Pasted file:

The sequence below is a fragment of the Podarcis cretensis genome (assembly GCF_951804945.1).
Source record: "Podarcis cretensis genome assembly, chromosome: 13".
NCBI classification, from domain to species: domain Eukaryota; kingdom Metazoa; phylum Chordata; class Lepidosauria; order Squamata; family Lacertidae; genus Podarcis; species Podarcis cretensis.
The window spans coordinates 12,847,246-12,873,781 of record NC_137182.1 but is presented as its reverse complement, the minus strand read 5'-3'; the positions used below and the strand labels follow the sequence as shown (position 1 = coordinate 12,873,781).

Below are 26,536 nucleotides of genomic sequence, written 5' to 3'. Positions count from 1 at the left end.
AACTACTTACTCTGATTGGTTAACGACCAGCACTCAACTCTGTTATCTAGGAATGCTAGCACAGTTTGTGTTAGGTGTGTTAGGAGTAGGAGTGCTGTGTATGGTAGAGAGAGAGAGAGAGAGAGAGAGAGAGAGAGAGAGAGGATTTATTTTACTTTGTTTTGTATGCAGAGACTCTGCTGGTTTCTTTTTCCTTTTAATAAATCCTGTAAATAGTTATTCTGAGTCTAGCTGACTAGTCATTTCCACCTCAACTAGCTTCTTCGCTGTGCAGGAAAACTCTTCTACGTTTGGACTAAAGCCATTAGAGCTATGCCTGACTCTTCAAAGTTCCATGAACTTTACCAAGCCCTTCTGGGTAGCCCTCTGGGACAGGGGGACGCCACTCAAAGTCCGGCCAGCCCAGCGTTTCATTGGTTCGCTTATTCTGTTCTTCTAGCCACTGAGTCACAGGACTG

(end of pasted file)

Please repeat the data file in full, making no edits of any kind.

The sequence below is a fragment of the Podarcis cretensis genome (assembly GCF_951804945.1).
Source record: "Podarcis cretensis genome assembly, chromosome: 13".
NCBI classification, from domain to species: domain Eukaryota; kingdom Metazoa; phylum Chordata; class Lepidosauria; order Squamata; family Lacertidae; genus Podarcis; species Podarcis cretensis.
The window spans coordinates 12,847,246-12,873,781 of record NC_137182.1 but is presented as its reverse complement, the minus strand read 5'-3'; the positions used below and the strand labels follow the sequence as shown (position 1 = coordinate 12,873,781).

Below are 26,536 nucleotides of genomic sequence, written 5' to 3'. Positions count from 1 at the left end.
AACTACTTACTCTGATTGGTTAACGACCAGCACTCAACTCTGTTATCTAGGAATGCTAGCACAGTTTGTGTTAGGTGTGTTAGGAGTAGGAGTGCTGTGTATGGTAGAGAGAGAGAGAGAGAGAGAGAGAGAGAGAGAGAGAGGATTTATTTTACTTTGTTTTGTATGCAGAGACTCTGCTGGTTTCTTTTTCCTTTTAATAAATCCTGTAAATAGTTATTCTGAGTCTAGCTGACTAGTCATTTCCACCTCAACTAGCTTCTTCGCTGTGCAGGAAAACTCTTCTACGTTTGGACTAAAGCCATTAGAGCTATGCCTGACTCTTCAAAGTTCCATGAACTTTACCAAGCCCTTCTGGGTAGCCCTCTGGGACAGGGGGACGCCACTCAAAGTCCGGCCAGCCCAGCGTTTCATTGGTTCGCTTATTCTGTTCTTCTAGCCACTGAGTCACAGGACTG